MILWAUKEE • Free agent catcher Cody Stanley, who, while playing for the Cardinals, was suspended for 80 games late last season after he tested positive for a performance-enhancing substance, was suspended again, this time for 162 games without pay ...
MILWAUKEE â€¢ Free agent catcher Cody Stanley, who, while playing for the Cardinals, was suspended for 80 games late last season after he tested positive for a performance-enhancing substance, was suspended again, this time for 162 games without pay by Major League Baseball.The announcement said Stanley, who had been let go by the Cardinals, had tested positive for dehydrochlormethyltestosterone, in violation of Major League Baseballâ€™s Joint Drug Prevention and Treatment Program.The Major League Playersâ€™ Association released a statement from Stanley saying, â€œI will never apologize for something I didnâ€™t do.â€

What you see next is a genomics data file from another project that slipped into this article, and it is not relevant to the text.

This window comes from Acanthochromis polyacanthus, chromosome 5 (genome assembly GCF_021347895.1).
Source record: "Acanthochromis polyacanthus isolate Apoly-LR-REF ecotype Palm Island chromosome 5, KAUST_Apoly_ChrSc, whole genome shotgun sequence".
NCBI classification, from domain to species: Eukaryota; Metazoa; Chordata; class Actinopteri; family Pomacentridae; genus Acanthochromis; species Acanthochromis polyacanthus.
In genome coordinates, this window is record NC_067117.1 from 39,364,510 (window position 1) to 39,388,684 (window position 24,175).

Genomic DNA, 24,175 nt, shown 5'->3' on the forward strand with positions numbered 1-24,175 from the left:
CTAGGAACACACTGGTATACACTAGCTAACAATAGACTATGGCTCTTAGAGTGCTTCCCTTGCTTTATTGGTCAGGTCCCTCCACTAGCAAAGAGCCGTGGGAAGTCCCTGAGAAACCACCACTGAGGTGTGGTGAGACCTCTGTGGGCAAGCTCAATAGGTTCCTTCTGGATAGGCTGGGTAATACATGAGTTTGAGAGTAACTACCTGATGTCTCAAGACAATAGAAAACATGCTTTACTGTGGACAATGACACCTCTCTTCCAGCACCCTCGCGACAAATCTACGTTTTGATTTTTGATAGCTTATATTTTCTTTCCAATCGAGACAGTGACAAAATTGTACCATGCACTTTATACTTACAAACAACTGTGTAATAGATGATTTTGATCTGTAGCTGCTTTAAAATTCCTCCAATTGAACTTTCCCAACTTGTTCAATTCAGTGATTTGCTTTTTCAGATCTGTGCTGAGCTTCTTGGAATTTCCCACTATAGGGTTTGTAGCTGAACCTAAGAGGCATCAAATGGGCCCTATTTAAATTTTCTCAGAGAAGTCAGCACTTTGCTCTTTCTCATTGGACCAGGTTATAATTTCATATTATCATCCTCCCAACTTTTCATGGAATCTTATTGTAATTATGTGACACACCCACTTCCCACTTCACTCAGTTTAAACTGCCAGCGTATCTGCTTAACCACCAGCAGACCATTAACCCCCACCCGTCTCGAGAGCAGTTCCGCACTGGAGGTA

Stanley, who had collected his first big-league hit in his first at-bat at Miller Park last year and was four for his first 10 with the Cardinals, was suspended for the same substance that he tested positive for last year.â€œAgain?â€ said manager Mike Matheny. â€œIt just doesnâ€™t make sense. It didnâ€™t make sense the first time.â€General manager John Mozeliak said, â€œThatâ€™s very disappointing. Heâ€™s not under the Cardinal umbrella anymore but youâ€™d like to think players who end up testing positive for something would do whatever possible not to let it happen again. The third time (he had one transgression in the minors, too) is telling.â€Stanley had impressed the Cardinals enough that he well could have been their second catcher this season, or a third, in waiting, if he hadnâ€™t run afoul of MLB guidelines.GARCIA KNOWS WHATÂ HARVEY IS FEELINGNew York Mets righthander Matt Harvey hasnâ€™t contacted Cardinals lefthander Jaime Garcia yet. But that day probably will come soon.Harvey, after seeing Dr. Robert Thompson in St. Louis recently, has decided to undergo the delicate thoracic outlet syndrome surgery next week in St. Louis, putting him out of the rest of the season. Harvey reportedly was weighing surgery or an injection that would postpone the inevitable. Garcia had the surgery performed by Thompson in July 2014.â€œWhen I was ready to go on mine, I did some research,â€ said Garcia. â€œIt was a very tough decision for me to make and I knew that it was a very complicated surgery and that not a lot of people had had it and had success. Everybody I talked to was warning me, saying it was a very tough process. It was the worst pain, for three or four weeks after the surgery.â€œBut, at the end of the day, it was something that needed to get done. It basically saved my career. Itâ€™s the reason Iâ€™m still pitching. â€œHarveyâ€™s issue involves muscles in the neck and shoulder impinging a nerve in his right shoulder. The surgery would remove one of Harveyâ€™s ribs to provide space, which would reduce the compression on the affected nerve and restore feeling in his pitching arm and fingers.â€œItâ€™s a tough process, but heâ€™s definitely going with the right doctor,â€ said Garcia.â€œFor me, it was either that or nothing. I really had no other option. I couldnâ€™t really stay healthy for longer than a month. I couldnâ€™t do anything.â€